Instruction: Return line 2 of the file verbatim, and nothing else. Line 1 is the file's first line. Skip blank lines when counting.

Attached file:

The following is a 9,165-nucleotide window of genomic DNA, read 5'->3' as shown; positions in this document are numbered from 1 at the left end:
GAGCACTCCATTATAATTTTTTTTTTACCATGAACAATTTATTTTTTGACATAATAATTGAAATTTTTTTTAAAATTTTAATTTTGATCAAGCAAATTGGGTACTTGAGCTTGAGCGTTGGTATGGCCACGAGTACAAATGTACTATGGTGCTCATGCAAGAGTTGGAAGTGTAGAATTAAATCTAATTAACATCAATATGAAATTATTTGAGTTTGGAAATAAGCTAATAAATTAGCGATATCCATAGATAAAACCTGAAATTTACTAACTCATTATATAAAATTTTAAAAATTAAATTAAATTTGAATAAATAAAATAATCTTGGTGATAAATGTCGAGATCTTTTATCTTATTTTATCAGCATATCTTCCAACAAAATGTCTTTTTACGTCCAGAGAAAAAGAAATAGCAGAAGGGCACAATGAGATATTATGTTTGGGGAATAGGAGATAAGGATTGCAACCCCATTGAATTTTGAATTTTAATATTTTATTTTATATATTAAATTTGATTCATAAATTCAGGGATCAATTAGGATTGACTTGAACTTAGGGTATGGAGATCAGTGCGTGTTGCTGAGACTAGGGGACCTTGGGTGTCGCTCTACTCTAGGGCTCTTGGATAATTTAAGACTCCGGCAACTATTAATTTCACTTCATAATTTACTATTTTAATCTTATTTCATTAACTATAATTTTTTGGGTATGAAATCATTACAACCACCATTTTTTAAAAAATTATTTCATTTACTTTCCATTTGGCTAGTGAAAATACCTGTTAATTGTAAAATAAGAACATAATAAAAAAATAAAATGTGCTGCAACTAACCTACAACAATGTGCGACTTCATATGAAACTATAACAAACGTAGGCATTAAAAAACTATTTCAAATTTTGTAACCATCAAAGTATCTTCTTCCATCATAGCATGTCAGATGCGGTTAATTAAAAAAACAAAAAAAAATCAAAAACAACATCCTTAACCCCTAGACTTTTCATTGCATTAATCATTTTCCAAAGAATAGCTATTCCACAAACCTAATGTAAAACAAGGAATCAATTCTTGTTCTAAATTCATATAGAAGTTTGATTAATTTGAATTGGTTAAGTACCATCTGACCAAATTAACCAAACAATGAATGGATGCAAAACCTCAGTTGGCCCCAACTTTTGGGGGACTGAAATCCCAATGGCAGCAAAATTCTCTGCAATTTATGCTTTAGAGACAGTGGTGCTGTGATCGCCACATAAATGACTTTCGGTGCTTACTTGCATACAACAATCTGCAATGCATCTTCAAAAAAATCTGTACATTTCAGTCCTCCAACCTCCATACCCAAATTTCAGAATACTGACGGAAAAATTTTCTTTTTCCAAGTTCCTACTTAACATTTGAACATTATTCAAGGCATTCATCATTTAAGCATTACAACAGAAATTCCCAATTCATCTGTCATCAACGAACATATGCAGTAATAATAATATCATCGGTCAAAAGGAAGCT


GAGCACTCCATTATAATTTTTTTTTTACCATGAACAATTTATTTTTTGACATAATAATTGAAATTTTTTTTAAAATTTTAATTTTGATCAAGCAAATTGGGTACTTGAGCTTGAGCGTTGGTATGGCCACGAGTACAAATGTACTATGGTGCTCATGCAAGAGTTGGAAGTGTAGAATTAAATCTAATTAACATCAATATGAAATTATTTGAGTTTGGAAATAAGCTAATAAATTAGCGATATCCATAGATAAAACCTGAAATTTACTAACTCATTATATAAAATTTTAAAAATTAAATTAAATTTGAATAAATAAAATAATCTTGGTGATAAATGTCGAGATCTTTTATCTTATTTTATCAGCATATCTTCCAACAAAATGTCTTTTTACGTCCAGAGAAAAAGAAATAGCAGAAGGGCACAATGAGATATTATGTTTGGGGAATAGGAGATAAGGATTGCAACCCCATTGAATTTTGAATTTTAATATTTTATTTTATATATTAAATTTGATTCATAAATTCAGGGATCAATTAGGATTGACTTGAACTTAGGGTATGGAGATCAGTGCGTGTTGCTGAGACTAGGGGACCTTGGGTGTCGCTCTACTCTAGGGCTCTTGGATAATTTAAGACTCCGGCAACTATTAATTTCACTTCATAATTTACTATTTTAATCTTATTTCATTAACTATAATTTTTTGGGTATGAAATCATTACAACCACCATTTTTTAAAAAATTATTTCATTTACTTTCCATTTGGCTAGTGAAAATACCTGTTAATTGTAAAATAAGAACATAATAAAAAAATAAAATGTGCTGCAACTAACCTACAACAATGTGCGACTTCATATGAAACTATAACAAACGTAGGCATTAAAAAACTATTTCAAATTTTGTAACCATCAAAGTATCTTCTTCCATCATAGCATGTCAGATGCGGTTAATTAAAAAAACAAAAAAAAATCAAAAACAACATCCTTAACCCCTAGACTTTTCATTGCATTAATCATTTTCCAAAGAATAGCTATTCCACAAACCTAATGTAAAACAAGGAATCAATTCTTGTTCTAAATTCATATAGAAGTTTGATTAATTTGAATTGGTTAAGTACCATCTGACCAAATTAACCAAACAATGAATGGATGCAAAACCTCAGTTGGCCCCAACTTTTGGGGGACTGAAATCCCAATGGCAGCAAAATTCTCTGCAATTTATGCTTTAGAGACAGTGGTGCTGTGATCGCCACATAAATGACTTTCGGTGCTTACTTGCATACAACAATCTGCAATGCATCTTCAAAAAAATCTGTACATTTCAGTCCTCCAACCTCCATACCCAAATTTCAGAATACTGACGGAAAAATTTTCTTTTTCCAAGTTCCTACTTAACATTTGAACATTATTCAAGGCATTCATCATTTAAGCATTACAACAGAAATTCCCAATTCATCTGTCATCAACGAACATATGCAGTAATAATAATATCATCGGTCAAAAGGAAGCT